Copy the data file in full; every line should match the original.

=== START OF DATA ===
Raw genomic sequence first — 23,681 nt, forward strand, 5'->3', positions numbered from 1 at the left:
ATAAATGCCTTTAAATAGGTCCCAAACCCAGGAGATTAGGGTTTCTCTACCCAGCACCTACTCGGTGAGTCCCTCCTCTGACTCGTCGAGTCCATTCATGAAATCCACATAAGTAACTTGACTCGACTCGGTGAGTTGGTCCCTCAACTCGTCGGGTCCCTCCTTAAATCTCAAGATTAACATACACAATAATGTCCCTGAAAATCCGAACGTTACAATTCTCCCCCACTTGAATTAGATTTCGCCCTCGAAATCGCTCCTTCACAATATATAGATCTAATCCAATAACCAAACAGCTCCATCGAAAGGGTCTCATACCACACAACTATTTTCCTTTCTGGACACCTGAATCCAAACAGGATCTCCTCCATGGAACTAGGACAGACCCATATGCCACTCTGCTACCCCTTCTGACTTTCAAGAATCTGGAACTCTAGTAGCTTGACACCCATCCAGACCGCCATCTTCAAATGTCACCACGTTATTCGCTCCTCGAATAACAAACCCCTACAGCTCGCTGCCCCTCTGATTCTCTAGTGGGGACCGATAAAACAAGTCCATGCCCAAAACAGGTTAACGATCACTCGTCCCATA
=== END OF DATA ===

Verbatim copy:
Raw genomic sequence first — 23,681 nt, forward strand, 5'->3', positions numbered from 1 at the left:
ATAAATGCCTTTAAATAGGTCCCAAACCCAGGAGATTAGGGTTTCTCTACCCAGCACCTACTCGGTGAGTCCCTCCTCTGACTCGTCGAGTCCATTCATGAAATCCACATAAGTAACTTGACTCGACTCGGTGAGTTGGTCCCTCAACTCGTCGGGTCCCTCCTTAAATCTCAAGATTAACATACACAATAATGTCCCTGAAAATCCGAACGTTACAATTCTCCCCCACTTGAATTAGATTTCGCCCTCGAAATCGCTCCTTCACAATATATAGATCTAATCCAATAACCAAACAGCTCCATCGAAAGGGTCTCATACCACACAACTATTTTCCTTTCTGGACACCTGAATCCAAACAGGATCTCCTCCATGGAACTAGGACAGACCCATATGCCACTCTGCTACCCCTTCTGACTTTCAAGAATCTGGAACTCTAGTAGCTTGACACCCATCCAGACCGCCATCTTCAAATGTCACCACGTTATTCGCTCCTCGAATAACAAACCCCTACAGCTCGCTGCCCCTCTGATTCTCTAGTGGGGACCGATAAAACAAGTCCATGCCCAAAACAGGTTAACGATCACTCGTCCCATA